I hope you can support me in this choice just as I will strive to support you without judgment.


Dani and Bryan said...

Love these posts hon!!! It makes my heart sing having been a working the entire time I've been a mother. You do make it work, one day at a time! I teach with a faculty of working mom's, and it isn't such a big deal anymore. But back three years ago it was such a big deal when I had my first kid and came back to work. Then I had a second kid and STILL came back to work! I can't wait to blow even more minds after a third, fourth or even fifth! Ha! But for the most part, I agree that people grow up. I love being apart of a group of women who are in the same place I am, it is a good support. Being isolated in the dentistry world, I think you need the same support system! Seek out others in your field (the few and far between) I bet they exist, and rely on others not in your field too! I'm offering my support too dear friend! And keep writing, I"m horrible at commenting, but I ALWAYS read!!

Wishing I'd Done It a LIttle Different. said...

Well said. From a woman who quit school when she got married because she thought she was doing what she was supposed to do. I feel very lucky to have been able to stay home and raise my kids and take care of my husband. Now, all the kids are about gone and I would like to find a job to restore that feeling of contribuiting again, but the fact that I don't have a degree is suddenly a big deal. It has been hard on my self-esteem.

Cristi said...

Well said Erin! Thankfully I pushed my way through school since I am now the bread winner, everyone should keep learning. We had a lesson about this in relief society last month...... Be proud of who you are.... What you do is between you Abe and Heavenly Father, and you are a great person. You are right it does not matter what others think. One day at a time is the way to go and I have no doubt if and when you do have kids you will figure it out. Besides I think it has taught my kids a lot about what men and women can do and what you have to do to work as a family. There was also an amazing talk given in general conference in the fall 2010 I believe on women working and not judging. Love you girl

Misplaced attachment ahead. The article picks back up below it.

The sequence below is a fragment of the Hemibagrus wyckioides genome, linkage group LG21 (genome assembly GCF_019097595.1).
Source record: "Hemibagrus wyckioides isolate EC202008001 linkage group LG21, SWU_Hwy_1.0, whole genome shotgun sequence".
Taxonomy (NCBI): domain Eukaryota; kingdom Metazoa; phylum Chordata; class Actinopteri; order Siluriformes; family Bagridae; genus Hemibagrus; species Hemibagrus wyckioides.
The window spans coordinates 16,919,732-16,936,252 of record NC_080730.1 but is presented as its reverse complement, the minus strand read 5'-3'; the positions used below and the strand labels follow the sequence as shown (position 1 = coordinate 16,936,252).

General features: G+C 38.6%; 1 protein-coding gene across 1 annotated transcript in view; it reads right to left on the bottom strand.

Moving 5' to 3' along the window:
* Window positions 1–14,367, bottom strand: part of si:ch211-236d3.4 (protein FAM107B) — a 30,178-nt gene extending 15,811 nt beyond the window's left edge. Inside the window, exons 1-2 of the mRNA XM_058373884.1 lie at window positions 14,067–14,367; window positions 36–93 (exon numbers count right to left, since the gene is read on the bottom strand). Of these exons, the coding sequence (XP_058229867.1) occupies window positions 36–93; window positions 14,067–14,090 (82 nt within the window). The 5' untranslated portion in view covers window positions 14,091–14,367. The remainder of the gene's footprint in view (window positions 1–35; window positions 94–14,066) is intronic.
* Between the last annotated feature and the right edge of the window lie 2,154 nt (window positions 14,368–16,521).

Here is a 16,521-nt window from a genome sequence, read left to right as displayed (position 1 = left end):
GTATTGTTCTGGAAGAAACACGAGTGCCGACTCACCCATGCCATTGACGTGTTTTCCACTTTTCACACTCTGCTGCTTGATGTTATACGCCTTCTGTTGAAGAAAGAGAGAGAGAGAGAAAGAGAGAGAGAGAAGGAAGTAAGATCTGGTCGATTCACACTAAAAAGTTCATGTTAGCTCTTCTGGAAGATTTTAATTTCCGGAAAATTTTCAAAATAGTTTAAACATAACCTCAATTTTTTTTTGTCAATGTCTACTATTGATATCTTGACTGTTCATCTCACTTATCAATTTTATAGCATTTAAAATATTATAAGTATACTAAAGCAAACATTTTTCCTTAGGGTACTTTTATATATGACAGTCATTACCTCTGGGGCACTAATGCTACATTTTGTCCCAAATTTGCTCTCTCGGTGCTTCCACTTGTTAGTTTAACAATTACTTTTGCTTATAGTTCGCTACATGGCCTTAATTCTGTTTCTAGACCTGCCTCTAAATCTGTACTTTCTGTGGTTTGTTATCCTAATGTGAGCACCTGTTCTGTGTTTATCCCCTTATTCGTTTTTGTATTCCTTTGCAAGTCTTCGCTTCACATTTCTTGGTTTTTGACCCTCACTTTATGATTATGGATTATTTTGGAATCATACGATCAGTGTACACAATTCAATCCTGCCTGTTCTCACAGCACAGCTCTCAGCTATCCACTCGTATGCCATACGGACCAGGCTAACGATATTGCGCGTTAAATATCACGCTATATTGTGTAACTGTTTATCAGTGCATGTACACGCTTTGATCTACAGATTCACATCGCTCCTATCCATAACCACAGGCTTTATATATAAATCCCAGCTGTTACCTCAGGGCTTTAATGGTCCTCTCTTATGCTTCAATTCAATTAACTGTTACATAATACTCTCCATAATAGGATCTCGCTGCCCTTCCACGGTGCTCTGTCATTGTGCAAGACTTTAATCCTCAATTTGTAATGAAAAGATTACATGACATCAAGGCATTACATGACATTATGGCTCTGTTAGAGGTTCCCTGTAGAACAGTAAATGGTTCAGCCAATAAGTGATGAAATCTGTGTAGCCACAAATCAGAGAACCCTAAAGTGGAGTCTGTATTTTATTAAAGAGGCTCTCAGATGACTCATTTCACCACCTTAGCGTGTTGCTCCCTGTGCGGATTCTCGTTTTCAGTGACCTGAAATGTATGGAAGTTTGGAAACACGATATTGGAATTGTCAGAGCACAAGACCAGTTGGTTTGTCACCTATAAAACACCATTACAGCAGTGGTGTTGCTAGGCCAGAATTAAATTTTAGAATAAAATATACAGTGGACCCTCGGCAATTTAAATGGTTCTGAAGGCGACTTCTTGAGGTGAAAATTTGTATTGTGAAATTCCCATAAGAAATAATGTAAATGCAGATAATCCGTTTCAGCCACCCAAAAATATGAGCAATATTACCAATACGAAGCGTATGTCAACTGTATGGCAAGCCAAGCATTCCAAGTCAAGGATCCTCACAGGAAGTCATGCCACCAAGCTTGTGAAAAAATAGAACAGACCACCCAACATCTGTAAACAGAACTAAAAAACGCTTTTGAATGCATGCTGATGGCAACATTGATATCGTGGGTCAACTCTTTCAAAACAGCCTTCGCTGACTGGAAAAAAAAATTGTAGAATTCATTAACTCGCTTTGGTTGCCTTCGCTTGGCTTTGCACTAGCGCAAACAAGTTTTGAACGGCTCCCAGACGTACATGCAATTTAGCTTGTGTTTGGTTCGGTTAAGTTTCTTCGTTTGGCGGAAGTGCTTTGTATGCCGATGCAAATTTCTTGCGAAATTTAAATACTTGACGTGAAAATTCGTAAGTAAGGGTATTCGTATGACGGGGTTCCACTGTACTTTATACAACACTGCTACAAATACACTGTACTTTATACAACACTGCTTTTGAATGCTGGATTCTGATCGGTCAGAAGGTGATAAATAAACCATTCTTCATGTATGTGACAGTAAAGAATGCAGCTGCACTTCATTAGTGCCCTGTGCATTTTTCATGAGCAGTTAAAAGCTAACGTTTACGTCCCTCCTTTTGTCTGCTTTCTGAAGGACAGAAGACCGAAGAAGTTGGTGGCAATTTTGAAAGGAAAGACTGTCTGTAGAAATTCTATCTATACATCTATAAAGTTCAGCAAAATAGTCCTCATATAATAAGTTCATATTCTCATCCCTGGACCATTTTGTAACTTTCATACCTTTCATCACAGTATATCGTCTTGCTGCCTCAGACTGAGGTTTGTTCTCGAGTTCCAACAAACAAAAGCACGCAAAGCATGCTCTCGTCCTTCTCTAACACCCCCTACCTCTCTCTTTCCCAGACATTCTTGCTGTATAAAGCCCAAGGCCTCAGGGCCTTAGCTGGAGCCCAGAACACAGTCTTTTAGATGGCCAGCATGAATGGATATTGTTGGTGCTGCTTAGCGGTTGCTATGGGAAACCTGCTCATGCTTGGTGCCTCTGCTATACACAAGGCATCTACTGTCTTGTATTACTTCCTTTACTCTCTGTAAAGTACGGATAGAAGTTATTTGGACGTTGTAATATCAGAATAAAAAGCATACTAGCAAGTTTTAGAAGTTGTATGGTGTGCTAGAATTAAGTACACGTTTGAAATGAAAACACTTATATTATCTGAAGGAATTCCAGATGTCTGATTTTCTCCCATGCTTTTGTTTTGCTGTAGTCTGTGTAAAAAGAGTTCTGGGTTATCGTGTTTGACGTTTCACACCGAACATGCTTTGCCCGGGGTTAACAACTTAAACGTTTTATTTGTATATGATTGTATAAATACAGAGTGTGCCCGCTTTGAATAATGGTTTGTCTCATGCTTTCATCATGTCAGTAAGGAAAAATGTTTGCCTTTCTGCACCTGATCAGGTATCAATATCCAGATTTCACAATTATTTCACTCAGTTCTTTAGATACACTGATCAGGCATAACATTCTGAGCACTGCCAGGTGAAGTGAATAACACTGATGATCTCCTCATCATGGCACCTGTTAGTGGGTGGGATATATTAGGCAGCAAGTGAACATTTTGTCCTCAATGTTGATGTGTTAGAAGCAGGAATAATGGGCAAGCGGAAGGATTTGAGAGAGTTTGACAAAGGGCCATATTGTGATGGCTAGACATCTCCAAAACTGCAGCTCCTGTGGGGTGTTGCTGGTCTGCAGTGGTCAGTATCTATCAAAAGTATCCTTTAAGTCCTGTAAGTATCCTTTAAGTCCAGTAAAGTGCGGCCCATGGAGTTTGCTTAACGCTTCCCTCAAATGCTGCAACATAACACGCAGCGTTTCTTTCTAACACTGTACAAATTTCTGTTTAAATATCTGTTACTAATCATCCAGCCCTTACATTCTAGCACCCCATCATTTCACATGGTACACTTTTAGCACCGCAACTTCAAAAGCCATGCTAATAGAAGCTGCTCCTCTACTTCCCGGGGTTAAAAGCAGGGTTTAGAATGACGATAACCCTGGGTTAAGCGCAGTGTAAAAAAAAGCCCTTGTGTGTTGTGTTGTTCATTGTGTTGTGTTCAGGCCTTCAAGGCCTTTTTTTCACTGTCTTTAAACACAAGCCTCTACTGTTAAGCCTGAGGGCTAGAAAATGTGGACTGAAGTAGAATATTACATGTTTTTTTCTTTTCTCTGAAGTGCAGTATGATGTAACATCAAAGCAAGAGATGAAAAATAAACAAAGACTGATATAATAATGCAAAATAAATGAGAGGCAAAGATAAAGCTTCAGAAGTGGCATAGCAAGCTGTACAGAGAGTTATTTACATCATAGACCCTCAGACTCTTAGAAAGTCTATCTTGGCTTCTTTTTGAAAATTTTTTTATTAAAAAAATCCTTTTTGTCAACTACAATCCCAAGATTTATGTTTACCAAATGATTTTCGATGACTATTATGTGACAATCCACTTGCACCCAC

Sarah said...

Thanks for this series, Erin. I just started working again and I'm applying for teaching positions for the fall. I've heard some well-meaning (but very annoying) advice from people who don't understand my situation.

Courtright Family said...

Love this and love you!! You go girl.

Rachel Culmer said...

You have my support. :)

Tawnya said...

Good for you Erin! That you found a path that works for you and your husband and you are both happy!

michele said...

Way to own yourself, Erin!

I dated a guy once who thought it would be cool if I was able to say to my future kids that I had a PhD but they were more important than my PhD and that's why I stayed home instead of worked.

And a later boyfriend told me how great it would be for my future daughter to see her PhD holding mom out in the world working hard and making a difference.

So like you said, there is value in both situations. But for me, well, I married the second guy.

Actually, one thing this really made me think about was how much my attitude toward working moms has changed since I became a mom. Before I had a baby I was planning on having no less than four kids and having a flexible schedule that let me be at home part time with the family. Now I just want two kids and I'm ok with the idea of working full-time. I could change my mind, but all I'm saying is--well, what you said. That what matters is that each woman thinks and decides what to do in her own situation.

Sarah said...

Okay, so several months later...I have a real response to your blog. I just posted it as a facebook note.